Sunday, August 12, 2007

Dodging Company Computer Security

Wall Street Journal article on how to dodge the most common security policies in big companies.
There's only one problem with what we're doing: Our employers sometimes don't like it. Partly, they want us to work while we're at work. And partly, they're afraid that what we're doing compromises the company's computer network -- putting the company at risk in a host of ways. So they've asked their information-technology departments to block us from bringing our home to work.

End of story? Not so fast. To find out whether it's possible to get around the IT departments, we asked Web experts for some advice. Specifically, we asked them to find the top 10 secrets our IT departments don't want us to know. How to surf to blocked sites without leaving any traces, for instance, or carry on instant-message chats without having to download software.

But, to keep everybody honest, we also turned to security pros to learn just what chances we take by doing an end run around the IT department.

Most of the things they list are pretty well known, and companies with real security have made it very difficult to impossible to use some of these. I got a kick out of some of the blogs ranting against this article. Computer World has this blog entry on topic.
I understand why the security people are unhappy with the WSJ for publishing this piece.

But the security people should understand that, on this one, they're dead wrong.

Not a little wrong -- completely, 100% wrong.

And I'm really appalled to think that serious security professionals believe what the WSJ published was a bunch of deep, dark secrets to corporate users.

I have to agree. Those people that are going to misuse company resources know these things and a lot more. The rest of the workers will just live with limitations and be good. They have a few links from blogs that have some irritated security professionals. Frankly, their complaints are pretty lame overall.

Here's one that is pretty fanatical, and quite pathetic.
I anticipate Ms. Vara being vilified by mainstream InfoSec professionals for this article, and well she should. Teaching users how to “Search For Work Documents At Home” or “How To Store Work Files Online” is a stupid thing to do, no doubt. But the IRM community should explain to Ms. Vara that she is not a professional risk analyst, does not have a clue as to what the most probable Threat Community Actions, Attack Vectors, or consequences of a Loss Event are, her “How To Stay Safe” suggestions are impotent, and as such - she would do very well to shut her piehole.
Rhetoric like this is a touch childish. Reasoned discourse this is not. I also haven't seen any discussions on how to mitigate these risks. Instead of name calling doing something constructive would have been much more interesting and instructive. Well, it is a blog, though one disguised in professional trappings.


David said...

You hit it right - childish.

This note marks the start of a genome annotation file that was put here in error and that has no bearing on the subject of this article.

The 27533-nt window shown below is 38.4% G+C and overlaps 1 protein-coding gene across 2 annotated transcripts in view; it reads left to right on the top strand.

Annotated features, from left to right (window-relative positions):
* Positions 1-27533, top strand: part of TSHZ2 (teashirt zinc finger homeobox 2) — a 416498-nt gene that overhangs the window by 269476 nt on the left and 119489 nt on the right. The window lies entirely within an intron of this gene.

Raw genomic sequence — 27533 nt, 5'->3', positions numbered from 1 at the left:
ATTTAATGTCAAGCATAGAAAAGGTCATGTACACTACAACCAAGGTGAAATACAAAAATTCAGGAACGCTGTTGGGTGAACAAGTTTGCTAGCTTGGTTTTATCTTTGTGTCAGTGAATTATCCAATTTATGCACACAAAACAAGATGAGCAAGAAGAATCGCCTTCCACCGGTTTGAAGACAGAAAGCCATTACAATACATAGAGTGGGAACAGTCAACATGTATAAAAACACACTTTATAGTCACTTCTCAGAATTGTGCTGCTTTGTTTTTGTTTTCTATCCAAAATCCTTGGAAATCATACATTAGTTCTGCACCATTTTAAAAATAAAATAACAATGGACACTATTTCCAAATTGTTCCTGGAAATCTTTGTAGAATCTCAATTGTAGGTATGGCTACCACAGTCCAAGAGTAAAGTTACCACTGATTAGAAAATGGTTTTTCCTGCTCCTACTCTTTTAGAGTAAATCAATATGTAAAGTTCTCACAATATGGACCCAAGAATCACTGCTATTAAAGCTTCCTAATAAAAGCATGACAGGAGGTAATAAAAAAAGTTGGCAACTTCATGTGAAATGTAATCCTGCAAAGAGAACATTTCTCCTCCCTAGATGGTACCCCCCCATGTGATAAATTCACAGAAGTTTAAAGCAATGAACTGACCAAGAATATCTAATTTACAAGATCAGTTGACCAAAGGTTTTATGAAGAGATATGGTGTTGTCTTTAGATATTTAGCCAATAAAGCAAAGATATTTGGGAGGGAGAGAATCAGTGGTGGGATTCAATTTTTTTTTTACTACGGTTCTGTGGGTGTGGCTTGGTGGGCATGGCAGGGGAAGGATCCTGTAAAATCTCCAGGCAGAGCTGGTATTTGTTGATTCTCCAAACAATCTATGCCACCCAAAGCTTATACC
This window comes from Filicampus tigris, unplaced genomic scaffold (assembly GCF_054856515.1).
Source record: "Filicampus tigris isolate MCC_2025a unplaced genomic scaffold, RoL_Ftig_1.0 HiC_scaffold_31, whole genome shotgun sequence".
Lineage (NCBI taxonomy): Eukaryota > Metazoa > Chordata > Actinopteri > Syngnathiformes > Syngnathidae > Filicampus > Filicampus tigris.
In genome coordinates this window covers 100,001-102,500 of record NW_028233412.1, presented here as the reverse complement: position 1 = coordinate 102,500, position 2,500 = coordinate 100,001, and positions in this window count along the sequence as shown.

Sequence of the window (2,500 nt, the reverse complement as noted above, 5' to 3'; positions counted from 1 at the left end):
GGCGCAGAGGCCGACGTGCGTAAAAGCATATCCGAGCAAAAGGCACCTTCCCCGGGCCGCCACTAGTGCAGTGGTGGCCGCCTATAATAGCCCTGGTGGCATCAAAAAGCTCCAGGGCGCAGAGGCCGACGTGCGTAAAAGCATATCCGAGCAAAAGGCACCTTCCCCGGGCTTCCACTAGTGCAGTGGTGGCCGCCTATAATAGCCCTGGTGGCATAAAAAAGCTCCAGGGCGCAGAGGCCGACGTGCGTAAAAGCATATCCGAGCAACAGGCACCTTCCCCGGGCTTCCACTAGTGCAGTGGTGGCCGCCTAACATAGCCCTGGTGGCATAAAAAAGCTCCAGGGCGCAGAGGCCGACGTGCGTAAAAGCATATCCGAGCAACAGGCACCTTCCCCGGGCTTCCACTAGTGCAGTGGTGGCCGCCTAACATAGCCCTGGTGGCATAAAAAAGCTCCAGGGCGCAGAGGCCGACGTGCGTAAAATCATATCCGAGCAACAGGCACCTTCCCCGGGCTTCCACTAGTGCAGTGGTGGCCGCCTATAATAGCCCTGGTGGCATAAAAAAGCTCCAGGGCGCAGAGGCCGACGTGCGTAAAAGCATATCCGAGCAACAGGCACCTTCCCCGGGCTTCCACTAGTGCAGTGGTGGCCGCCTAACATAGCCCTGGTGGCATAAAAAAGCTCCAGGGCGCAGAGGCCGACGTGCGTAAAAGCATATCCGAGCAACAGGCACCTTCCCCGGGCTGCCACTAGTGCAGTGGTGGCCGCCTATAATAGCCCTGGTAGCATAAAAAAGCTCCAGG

alex said...

Any mitigation suggestions offered by the InfoSec community would be wholly inadequate because risk must be measured from the perspective of those who are the data owners. Both complexity of analysis and that perspective are why, IMHO, the author would have been better off not offering any probable loss event actions at all, and would have done well to find another subject to write about.

Nylarthotep said...

I disagree. The infosec community likely has many viable solutions that are of value to IT departments in attempting mitigation of risks. They don't have to do anything, but options suggested at least provide possibilities they could consider.

Also, any suggestions would not be perfect since any such suggestions would need to be tailored to the specific need. The benefit overall would be at least a dialoge to broaden security where none may already exist and aid those who don't have a good understanding of the risk.

Rob said...

This story misses the point, again.

Frank Hayes' article has been soundly ripped apart in the comments already, but when he says "Not a little wrong -- completely, 100% wrong.

And I'm really appalled to think that serious security professionals believe what the WSJ published was a bunch of deep, dark secrets to corporate users."

He is completely wrong. 100%.

We don't care about the "secrets". We care about the fact that a message is being printed by ignorant non-professionals in a widely read journal which basically says: "It's ok to dick around with IT to see if you can break it, everyone's doing it and you won't get caught".

Alex knows risk better than anyone else I know. Blogs are not supposed to be anything other than personal opinion. If he wants to say "shut your piehole", it is his absolute right to do so, just as it is your right to get on your soapbox and pontificate.

I think you need to get a sense of humour and understand the bigger picture a little better.

A wise man once said to me: "Before you criticise someone, walk a mile in their shoes."

"That way, when you criticise them, you'll be a mile away and have their shoes."

Oh yes, it might be childish, but I like it a lot. Just like Alex and his blog.

alex said...

"I disagree. The infosec community likely has many viable solutions that are of value to IT departments in attempting mitigation of risks. They don't have to do anything, but options suggested at least provide possibilities they could consider."

Do you mean "risk" or "things that will positively impact the general populations ability to resist the force of a threat agent"? To me, these are very different things.

I'm usually more specific in terminology, but if we can agree that risk is derived from probability or event and impact of event - then I believe my assertion stands for two key reasons:

1.) Probability of event must be driven by two things. First is frequency with which we can expect contact and action on the part of the threat agent. The second is our ability to withstand the actions of the threat agent.